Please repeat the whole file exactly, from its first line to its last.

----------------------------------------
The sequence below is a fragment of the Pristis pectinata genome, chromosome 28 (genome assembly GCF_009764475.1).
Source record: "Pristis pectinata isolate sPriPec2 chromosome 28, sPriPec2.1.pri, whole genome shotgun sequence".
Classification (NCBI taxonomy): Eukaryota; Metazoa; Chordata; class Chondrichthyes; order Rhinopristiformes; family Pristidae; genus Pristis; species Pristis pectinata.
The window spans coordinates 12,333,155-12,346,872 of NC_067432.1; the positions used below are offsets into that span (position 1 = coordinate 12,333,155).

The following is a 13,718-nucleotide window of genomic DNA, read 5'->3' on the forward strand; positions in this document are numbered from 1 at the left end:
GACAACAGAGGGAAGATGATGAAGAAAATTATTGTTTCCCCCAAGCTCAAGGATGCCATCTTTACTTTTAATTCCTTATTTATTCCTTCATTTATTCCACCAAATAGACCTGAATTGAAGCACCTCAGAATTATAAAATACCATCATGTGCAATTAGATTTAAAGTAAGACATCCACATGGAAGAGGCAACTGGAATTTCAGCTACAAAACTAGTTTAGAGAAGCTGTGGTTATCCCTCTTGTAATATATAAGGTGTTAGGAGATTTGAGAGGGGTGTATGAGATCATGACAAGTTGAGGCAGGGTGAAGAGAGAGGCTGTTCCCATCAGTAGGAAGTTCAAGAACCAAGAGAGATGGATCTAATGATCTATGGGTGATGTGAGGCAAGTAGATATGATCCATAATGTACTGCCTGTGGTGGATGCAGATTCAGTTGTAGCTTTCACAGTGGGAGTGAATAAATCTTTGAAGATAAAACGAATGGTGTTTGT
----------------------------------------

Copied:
The sequence below is a fragment of the Pristis pectinata genome, chromosome 28 (genome assembly GCF_009764475.1).
Source record: "Pristis pectinata isolate sPriPec2 chromosome 28, sPriPec2.1.pri, whole genome shotgun sequence".
Classification (NCBI taxonomy): Eukaryota; Metazoa; Chordata; class Chondrichthyes; order Rhinopristiformes; family Pristidae; genus Pristis; species Pristis pectinata.
The window spans coordinates 12,333,155-12,346,872 of NC_067432.1; the positions used below are offsets into that span (position 1 = coordinate 12,333,155).

The following is a 13,718-nucleotide window of genomic DNA, read 5'->3' on the forward strand; positions in this document are numbered from 1 at the left end:
GACAACAGAGGGAAGATGATGAAGAAAATTATTGTTTCCCCCAAGCTCAAGGATGCCATCTTTACTTTTAATTCCTTATTTATTCCTTCATTTATTCCACCAAATAGACCTGAATTGAAGCACCTCAGAATTATAAAATACCATCATGTGCAATTAGATTTAAAGTAAGACATCCACATGGAAGAGGCAACTGGAATTTCAGCTACAAAACTAGTTTAGAGAAGCTGTGGTTATCCCTCTTGTAATATATAAGGTGTTAGGAGATTTGAGAGGGGTGTATGAGATCATGACAAGTTGAGGCAGGGTGAAGAGAGAGGCTGTTCCCATCAGTAGGAAGTTCAAGAACCAAGAGAGATGGATCTAATGATCTATGGGTGATGTGAGGCAAGTAGATATGATCCATAATGTACTGCCTGTGGTGGATGCAGATTCAGTTGTAGCTTTCACAGTGGGAGTGAATAAATCTTTGAAGATAAAACGAATGGTGTTTGT